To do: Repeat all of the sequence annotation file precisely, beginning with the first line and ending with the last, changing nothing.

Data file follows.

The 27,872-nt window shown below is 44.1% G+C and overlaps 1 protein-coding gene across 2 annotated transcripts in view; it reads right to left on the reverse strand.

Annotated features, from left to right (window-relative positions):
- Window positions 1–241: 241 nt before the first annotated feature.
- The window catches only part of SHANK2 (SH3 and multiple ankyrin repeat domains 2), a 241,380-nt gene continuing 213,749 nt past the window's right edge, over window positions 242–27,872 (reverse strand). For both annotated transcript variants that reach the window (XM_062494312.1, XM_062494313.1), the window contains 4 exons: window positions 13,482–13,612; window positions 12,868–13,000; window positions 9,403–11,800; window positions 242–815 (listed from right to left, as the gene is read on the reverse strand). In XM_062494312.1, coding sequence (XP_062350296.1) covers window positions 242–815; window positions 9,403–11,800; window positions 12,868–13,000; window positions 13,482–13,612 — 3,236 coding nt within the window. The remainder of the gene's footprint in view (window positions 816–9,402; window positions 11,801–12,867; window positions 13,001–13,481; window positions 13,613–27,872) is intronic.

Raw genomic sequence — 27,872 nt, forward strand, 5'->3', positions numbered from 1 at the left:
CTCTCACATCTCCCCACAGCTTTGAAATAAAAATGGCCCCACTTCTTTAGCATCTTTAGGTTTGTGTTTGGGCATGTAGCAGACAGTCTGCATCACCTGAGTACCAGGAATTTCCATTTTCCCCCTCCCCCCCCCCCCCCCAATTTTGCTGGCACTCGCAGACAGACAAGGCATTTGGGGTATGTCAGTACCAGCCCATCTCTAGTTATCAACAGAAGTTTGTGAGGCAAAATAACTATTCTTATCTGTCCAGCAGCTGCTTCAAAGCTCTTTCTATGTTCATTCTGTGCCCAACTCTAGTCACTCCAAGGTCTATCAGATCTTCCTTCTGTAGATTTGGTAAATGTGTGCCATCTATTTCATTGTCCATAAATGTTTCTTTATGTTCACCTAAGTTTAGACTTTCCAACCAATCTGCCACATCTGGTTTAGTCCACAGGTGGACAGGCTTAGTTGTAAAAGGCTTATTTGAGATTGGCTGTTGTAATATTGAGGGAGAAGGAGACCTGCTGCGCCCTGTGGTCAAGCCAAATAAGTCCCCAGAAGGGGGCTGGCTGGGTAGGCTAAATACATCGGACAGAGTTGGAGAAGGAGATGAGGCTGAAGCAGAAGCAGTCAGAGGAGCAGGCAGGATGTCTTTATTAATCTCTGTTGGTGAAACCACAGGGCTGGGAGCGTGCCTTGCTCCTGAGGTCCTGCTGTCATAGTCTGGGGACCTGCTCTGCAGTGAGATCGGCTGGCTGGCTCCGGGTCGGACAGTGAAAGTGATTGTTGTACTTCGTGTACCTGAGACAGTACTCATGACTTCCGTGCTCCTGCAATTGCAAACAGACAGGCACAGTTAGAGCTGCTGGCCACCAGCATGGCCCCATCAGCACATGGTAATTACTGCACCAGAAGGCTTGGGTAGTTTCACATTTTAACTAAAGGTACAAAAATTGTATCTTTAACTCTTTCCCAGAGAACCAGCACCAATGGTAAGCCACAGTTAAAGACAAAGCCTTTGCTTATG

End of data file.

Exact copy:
The 27,872-nt window shown below is 44.1% G+C and overlaps 1 protein-coding gene across 2 annotated transcripts in view; it reads right to left on the reverse strand.

Annotated features, from left to right (window-relative positions):
- Window positions 1–241: 241 nt before the first annotated feature.
- The window catches only part of SHANK2 (SH3 and multiple ankyrin repeat domains 2), a 241,380-nt gene continuing 213,749 nt past the window's right edge, over window positions 242–27,872 (reverse strand). For both annotated transcript variants that reach the window (XM_062494312.1, XM_062494313.1), the window contains 4 exons: window positions 13,482–13,612; window positions 12,868–13,000; window positions 9,403–11,800; window positions 242–815 (listed from right to left, as the gene is read on the reverse strand). In XM_062494312.1, coding sequence (XP_062350296.1) covers window positions 242–815; window positions 9,403–11,800; window positions 12,868–13,000; window positions 13,482–13,612 — 3,236 coding nt within the window. The remainder of the gene's footprint in view (window positions 816–9,402; window positions 11,801–12,867; window positions 13,001–13,481; window positions 13,613–27,872) is intronic.

Raw genomic sequence — 27,872 nt, forward strand, 5'->3', positions numbered from 1 at the left:
CTCTCACATCTCCCCACAGCTTTGAAATAAAAATGGCCCCACTTCTTTAGCATCTTTAGGTTTGTGTTTGGGCATGTAGCAGACAGTCTGCATCACCTGAGTACCAGGAATTTCCATTTTCCCCCTCCCCCCCCCCCCCCCAATTTTGCTGGCACTCGCAGACAGACAAGGCATTTGGGGTATGTCAGTACCAGCCCATCTCTAGTTATCAACAGAAGTTTGTGAGGCAAAATAACTATTCTTATCTGTCCAGCAGCTGCTTCAAAGCTCTTTCTATGTTCATTCTGTGCCCAACTCTAGTCACTCCAAGGTCTATCAGATCTTCCTTCTGTAGATTTGGTAAATGTGTGCCATCTATTTCATTGTCCATAAATGTTTCTTTATGTTCACCTAAGTTTAGACTTTCCAACCAATCTGCCACATCTGGTTTAGTCCACAGGTGGACAGGCTTAGTTGTAAAAGGCTTATTTGAGATTGGCTGTTGTAATATTGAGGGAGAAGGAGACCTGCTGCGCCCTGTGGTCAAGCCAAATAAGTCCCCAGAAGGGGGCTGGCTGGGTAGGCTAAATACATCGGACAGAGTTGGAGAAGGAGATGAGGCTGAAGCAGAAGCAGTCAGAGGAGCAGGCAGGATGTCTTTATTAATCTCTGTTGGTGAAACCACAGGGCTGGGAGCGTGCCTTGCTCCTGAGGTCCTGCTGTCATAGTCTGGGGACCTGCTCTGCAGTGAGATCGGCTGGCTGGCTCCGGGTCGGACAGTGAAAGTGATTGTTGTACTTCGTGTACCTGAGACAGTACTCATGACTTCCGTGCTCCTGCAATTGCAAACAGACAGGCACAGTTAGAGCTGCTGGCCACCAGCATGGCCCCATCAGCACATGGTAATTACTGCACCAGAAGGCTTGGGTAGTTTCACATTTTAACTAAAGGTACAAAAATTGTATCTTTAACTCTTTCCCAGAGAACCAGCACCAATGGTAAGCCACAGTTAAAGACAAAGCCTTTGCTTATG